"Titans" battles to No. 1 spot with $61.4 million

The Warner Brothers action remake beat "Tyler Perry's Why Did I Get Married Too?" in its weekend debut

Published April 5, 2010 1:05PM (EDT)

The gods of Mount Olympus are the new rulers of the weekend box office.

The ancient Greek action remake "Clash of the Titans" debuted at No. 1 with $61.4 million, according to studio estimates Sunday. Adding Thursday night preview screenings, the movie totaled $64.1 million.

Released by Warner Bros., "Clash of the Titans" features "Avatar" star Sam Worthington as demigod hero Perseus and Liam Neeson as his dad, Zeus, king of the Olympian deities.

Opening at No. 2 with $30.2 million was Lionsgate's sequel "Tyler Perry's Why Did I Get Married Too?", reuniting filmmaker Perry with Janet Jackson and other co-stars for another comic drama about eight friends and their relationships.

The previous weekend's top movie, DreamWorks Animation's Viking adventure "How to Train Your Dragon," ran a close third with $29.2 million, raising its 10-day total to $92.3 million.

Miley Cyrus' teen drama "The Last Song" premiered at No. 4 with $16.2 million. The Disney release raised its total to $25.6 million since opening Wednesday. Written by best-selling author Nicholas Sparks specifically for the "Hannah Montana" star, the movie casts Cyrus as a sullen teen spending the summer with her estranged father.

"Clash of the Titans" continued Hollywood's hit run of 3-D movies, which has included "How to Train Your Dragon" and the blockbusters "Avatar" and "Alice in Wonderland."

With $8.3 million, Disney's "Alice in Wonderland" came in at No. 5 for the weekend, raising its domestic total to $309.8 million and its worldwide haul to $722 million.

"If three out of the top five films doesn't spell a mandate for 3-D, I don't know what does," said Paul Dergarabedian, box-office analyst for Hollywood.com.

Like "Alice in Wonderland," "Clash of the Titans" was shot in 2-D format and converted to 3-D afterward. Critics gripe that such conversions provide lower-quality 3-D images, but audiences do not seem to mind.

"You can't tell the difference. A super-technician, somebody who does this for a living, if they look carefully enough, they can find some differences," said Dan Fellman, head of distribution for Warner Bros. "I have to tell you, from my own personal experiences, I can't tell."

"Clash of the Titans" played on about 6,500 screens at 3,777 theaters, with 1,810 of those screens -- or 28 percent -- showing it in 3-D. Yet the movie did 52 percent of its business in 3-D format, with fans paying a few dollars more than 2-D tickets cost.

"Why Did I Get Married Too" was Perry's second-biggest debut, behind last year's "Tyler Perry's Madea Goes to Jail" with $41 million. Lionsgate, which has distributed all nine of Perry's movies, had thought his latest might come in around $25 million for the weekend.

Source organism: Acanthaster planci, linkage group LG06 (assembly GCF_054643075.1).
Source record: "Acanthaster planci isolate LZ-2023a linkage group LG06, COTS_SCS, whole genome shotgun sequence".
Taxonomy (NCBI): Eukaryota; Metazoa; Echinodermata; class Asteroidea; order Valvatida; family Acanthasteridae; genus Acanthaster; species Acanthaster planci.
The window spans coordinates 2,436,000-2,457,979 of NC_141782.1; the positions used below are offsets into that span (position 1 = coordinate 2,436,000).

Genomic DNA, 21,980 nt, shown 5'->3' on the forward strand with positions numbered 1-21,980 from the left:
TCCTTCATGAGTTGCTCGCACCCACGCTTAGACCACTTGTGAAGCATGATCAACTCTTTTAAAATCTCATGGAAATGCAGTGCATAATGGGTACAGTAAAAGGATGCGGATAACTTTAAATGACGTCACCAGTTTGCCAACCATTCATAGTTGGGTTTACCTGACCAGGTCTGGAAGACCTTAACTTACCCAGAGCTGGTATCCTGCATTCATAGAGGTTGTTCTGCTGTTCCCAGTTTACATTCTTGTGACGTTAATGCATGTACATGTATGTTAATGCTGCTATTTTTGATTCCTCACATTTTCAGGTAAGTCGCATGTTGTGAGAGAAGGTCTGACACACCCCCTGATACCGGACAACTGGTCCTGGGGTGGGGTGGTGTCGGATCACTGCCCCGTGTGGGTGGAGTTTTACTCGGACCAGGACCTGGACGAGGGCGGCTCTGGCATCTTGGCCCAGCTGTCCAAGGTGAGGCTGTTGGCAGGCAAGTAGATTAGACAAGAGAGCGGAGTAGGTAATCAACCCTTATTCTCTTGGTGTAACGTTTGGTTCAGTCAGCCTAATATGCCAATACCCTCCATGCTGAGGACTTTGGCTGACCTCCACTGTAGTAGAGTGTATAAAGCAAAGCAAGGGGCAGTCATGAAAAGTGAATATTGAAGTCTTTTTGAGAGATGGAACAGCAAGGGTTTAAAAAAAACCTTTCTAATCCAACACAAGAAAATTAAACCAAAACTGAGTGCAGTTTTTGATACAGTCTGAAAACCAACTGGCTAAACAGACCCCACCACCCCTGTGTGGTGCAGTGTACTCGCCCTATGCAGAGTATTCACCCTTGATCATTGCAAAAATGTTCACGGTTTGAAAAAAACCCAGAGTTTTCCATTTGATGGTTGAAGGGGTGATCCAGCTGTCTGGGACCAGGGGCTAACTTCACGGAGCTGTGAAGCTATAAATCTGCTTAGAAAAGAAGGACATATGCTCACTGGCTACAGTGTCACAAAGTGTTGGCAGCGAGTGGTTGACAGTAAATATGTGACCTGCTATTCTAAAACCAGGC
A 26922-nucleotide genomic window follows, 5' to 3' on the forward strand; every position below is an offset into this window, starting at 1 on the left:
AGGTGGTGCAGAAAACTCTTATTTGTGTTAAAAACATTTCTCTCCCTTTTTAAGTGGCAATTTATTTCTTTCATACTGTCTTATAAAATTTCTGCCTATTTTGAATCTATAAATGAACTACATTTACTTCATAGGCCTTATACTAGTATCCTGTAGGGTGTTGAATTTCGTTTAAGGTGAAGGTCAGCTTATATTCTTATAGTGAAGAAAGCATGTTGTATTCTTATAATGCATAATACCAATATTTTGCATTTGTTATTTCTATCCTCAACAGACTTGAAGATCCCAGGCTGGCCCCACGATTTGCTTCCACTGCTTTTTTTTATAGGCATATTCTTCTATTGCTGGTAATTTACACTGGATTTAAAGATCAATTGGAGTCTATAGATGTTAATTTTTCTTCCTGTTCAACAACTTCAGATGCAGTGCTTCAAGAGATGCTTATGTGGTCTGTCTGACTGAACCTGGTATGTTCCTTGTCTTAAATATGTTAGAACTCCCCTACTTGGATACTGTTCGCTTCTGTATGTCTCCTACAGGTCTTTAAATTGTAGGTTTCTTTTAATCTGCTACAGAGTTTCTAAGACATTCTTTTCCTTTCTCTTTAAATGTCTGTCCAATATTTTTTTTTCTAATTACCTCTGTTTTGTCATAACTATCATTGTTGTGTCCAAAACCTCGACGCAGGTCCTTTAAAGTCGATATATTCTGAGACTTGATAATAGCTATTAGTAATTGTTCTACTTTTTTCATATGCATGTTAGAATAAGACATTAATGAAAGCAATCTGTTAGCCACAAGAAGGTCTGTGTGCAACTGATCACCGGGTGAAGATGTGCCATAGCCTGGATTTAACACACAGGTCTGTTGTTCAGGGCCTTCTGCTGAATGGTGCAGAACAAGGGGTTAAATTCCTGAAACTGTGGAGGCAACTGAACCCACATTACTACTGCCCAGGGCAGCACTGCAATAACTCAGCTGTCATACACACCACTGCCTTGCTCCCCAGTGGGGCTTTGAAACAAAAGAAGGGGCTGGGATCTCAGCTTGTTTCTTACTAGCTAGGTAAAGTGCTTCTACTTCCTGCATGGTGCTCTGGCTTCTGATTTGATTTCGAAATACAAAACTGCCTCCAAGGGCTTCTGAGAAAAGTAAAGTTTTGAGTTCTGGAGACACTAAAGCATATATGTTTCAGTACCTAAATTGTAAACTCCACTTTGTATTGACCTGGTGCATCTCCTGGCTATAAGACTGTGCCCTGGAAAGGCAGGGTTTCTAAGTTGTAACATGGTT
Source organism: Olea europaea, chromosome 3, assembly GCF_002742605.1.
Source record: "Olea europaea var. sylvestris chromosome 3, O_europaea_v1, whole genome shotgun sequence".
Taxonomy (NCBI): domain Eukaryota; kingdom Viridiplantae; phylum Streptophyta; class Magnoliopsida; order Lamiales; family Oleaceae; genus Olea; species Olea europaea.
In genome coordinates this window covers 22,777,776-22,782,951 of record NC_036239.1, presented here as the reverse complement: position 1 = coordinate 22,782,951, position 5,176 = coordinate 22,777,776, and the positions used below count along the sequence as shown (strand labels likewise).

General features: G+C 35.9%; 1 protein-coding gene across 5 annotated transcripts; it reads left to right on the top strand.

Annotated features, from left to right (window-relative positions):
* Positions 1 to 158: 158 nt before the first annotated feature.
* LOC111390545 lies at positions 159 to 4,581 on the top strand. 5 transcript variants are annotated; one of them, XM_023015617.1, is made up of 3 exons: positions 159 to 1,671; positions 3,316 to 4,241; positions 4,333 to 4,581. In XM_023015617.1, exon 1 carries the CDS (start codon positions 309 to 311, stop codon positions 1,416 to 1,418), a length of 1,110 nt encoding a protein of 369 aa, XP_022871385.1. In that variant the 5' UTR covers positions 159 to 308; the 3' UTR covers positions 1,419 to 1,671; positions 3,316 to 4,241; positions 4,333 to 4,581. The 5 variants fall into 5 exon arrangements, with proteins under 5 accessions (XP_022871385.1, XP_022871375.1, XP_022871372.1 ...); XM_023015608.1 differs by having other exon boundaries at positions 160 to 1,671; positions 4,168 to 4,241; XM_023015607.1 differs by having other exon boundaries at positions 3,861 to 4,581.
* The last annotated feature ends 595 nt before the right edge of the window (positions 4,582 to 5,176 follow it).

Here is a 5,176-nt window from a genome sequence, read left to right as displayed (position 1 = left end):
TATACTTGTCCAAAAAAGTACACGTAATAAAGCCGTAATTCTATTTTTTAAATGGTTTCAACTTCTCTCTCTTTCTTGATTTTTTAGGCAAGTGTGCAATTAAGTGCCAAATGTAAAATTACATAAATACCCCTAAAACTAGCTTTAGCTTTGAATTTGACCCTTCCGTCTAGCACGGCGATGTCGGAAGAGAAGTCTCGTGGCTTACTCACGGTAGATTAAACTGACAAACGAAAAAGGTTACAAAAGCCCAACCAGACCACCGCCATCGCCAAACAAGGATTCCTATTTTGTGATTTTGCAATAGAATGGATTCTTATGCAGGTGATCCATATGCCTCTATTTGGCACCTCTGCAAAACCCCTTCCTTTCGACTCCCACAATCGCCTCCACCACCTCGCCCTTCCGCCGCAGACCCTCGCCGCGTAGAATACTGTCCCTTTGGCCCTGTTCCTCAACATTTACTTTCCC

"Every time we do one of his movies, I wake up on Saturday and think, why do I always underestimate him?" said David Spitz, head of distribution for Lionsgate. "He's unbelievable. He knows his audience."

Cyrus' "The Last Song" had modest results compared with the last Sparks love story, "Dear John," which opened with $30.5 million in early February, bumping "Avatar" down a notch after seven weekends at No. 1.

Chuck Viane, head of distribution for Disney, said "Dear John" opened in a less-crowded marketplace the weekend before Valentine's Day, when women are more in the mood to see a love story.

"The Last Song" held its own among a flurry of other big releases, establishing Cyrus as a box-office draw without her "Hannah Montana" alter-ego, Viane said.

"It unquestionably proves that she can step outside the role and continue to wow them," Viane said. "She's becoming a real actress. She's going to be an important name in this business."

Estimated ticket sales for Friday through Sunday at U.S. and Canadian theaters, according to Hollywood.com. Final figures will be released Monday.

1. "Clash of the Titans," $61.4 million.

2. "Tyler Perry's Why Did I Get Married Too?", $30.2 million.

3. "How to Train Your Dragon," $29.2 million.

4. "The Last Song," $16.2 million.

5. "Alice in Wonderland," $8.3 million.

6. "Hot Tub Time Machine," $8 million.

7. "The Bounty Hunter," $6.2 million.

8. "Diary of a Wimpy Kid," $5.5 million.

9. "She's Out of My League," $1.463 million.

10. "Shutter Island," $1.462 million.


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Universal Pictures and Focus Features are owned by NBC Universal, a unit of General Electric Co.; Sony Pictures, Sony Screen Gems and Sony Pictures Classics are units of Sony Corp.; Paramount and Paramount Vantage are divisions of Viacom Inc.; Disney's parent is The Walt Disney Co.; Miramax is a division of The Walt Disney Co.; 20th Century Fox, Fox Searchlight Pictures and Fox Atomic are owned by News Corp.; Warner Bros. and New Line are units of Time Warner Inc.; MGM is owned by a consortium of Providence Equity Partners, Texas Pacific Group, Sony Corp., Comcast Corp., DLJ Merchant Banking Partners and Quadrangle Group; Lionsgate is owned by Lions Gate Entertainment Corp.; IFC Films is owned by Rainbow Media Holdings, a subsidiary of Cablevision Systems Corp.; Rogue Pictures is owned by Relativity Media LLC; Overture Films is a subsidiary of Liberty Media Corp.

By David Germain

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